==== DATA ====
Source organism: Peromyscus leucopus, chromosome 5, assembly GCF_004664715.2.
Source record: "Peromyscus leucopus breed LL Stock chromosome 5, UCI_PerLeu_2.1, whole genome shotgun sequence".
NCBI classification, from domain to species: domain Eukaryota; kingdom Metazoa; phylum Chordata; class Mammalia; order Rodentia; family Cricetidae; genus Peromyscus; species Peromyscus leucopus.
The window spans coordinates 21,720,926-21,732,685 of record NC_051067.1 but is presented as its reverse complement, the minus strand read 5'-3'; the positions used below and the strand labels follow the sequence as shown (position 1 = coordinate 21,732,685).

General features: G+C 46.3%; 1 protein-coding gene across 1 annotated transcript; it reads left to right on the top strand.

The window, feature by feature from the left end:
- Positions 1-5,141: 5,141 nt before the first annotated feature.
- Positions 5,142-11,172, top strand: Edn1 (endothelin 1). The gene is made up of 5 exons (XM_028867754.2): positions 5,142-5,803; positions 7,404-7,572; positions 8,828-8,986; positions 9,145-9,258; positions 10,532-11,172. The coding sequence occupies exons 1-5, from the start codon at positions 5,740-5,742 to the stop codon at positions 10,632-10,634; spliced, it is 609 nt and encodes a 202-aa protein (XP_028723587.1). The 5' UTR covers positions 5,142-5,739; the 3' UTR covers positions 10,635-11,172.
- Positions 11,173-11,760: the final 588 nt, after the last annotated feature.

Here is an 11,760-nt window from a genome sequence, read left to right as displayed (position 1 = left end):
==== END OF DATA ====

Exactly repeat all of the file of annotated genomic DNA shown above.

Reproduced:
Source organism: Peromyscus leucopus, chromosome 5, assembly GCF_004664715.2.
Source record: "Peromyscus leucopus breed LL Stock chromosome 5, UCI_PerLeu_2.1, whole genome shotgun sequence".
NCBI classification, from domain to species: domain Eukaryota; kingdom Metazoa; phylum Chordata; class Mammalia; order Rodentia; family Cricetidae; genus Peromyscus; species Peromyscus leucopus.
The window spans coordinates 21,720,926-21,732,685 of record NC_051067.1 but is presented as its reverse complement, the minus strand read 5'-3'; the positions used below and the strand labels follow the sequence as shown (position 1 = coordinate 21,732,685).

General features: G+C 46.3%; 1 protein-coding gene across 1 annotated transcript; it reads left to right on the top strand.

The window, feature by feature from the left end:
- Positions 1-5,141: 5,141 nt before the first annotated feature.
- Positions 5,142-11,172, top strand: Edn1 (endothelin 1). The gene is made up of 5 exons (XM_028867754.2): positions 5,142-5,803; positions 7,404-7,572; positions 8,828-8,986; positions 9,145-9,258; positions 10,532-11,172. The coding sequence occupies exons 1-5, from the start codon at positions 5,740-5,742 to the stop codon at positions 10,632-10,634; spliced, it is 609 nt and encodes a 202-aa protein (XP_028723587.1). The 5' UTR covers positions 5,142-5,739; the 3' UTR covers positions 10,635-11,172.
- Positions 11,173-11,760: the final 588 nt, after the last annotated feature.

Here is an 11,760-nt window from a genome sequence, read left to right as displayed (position 1 = left end):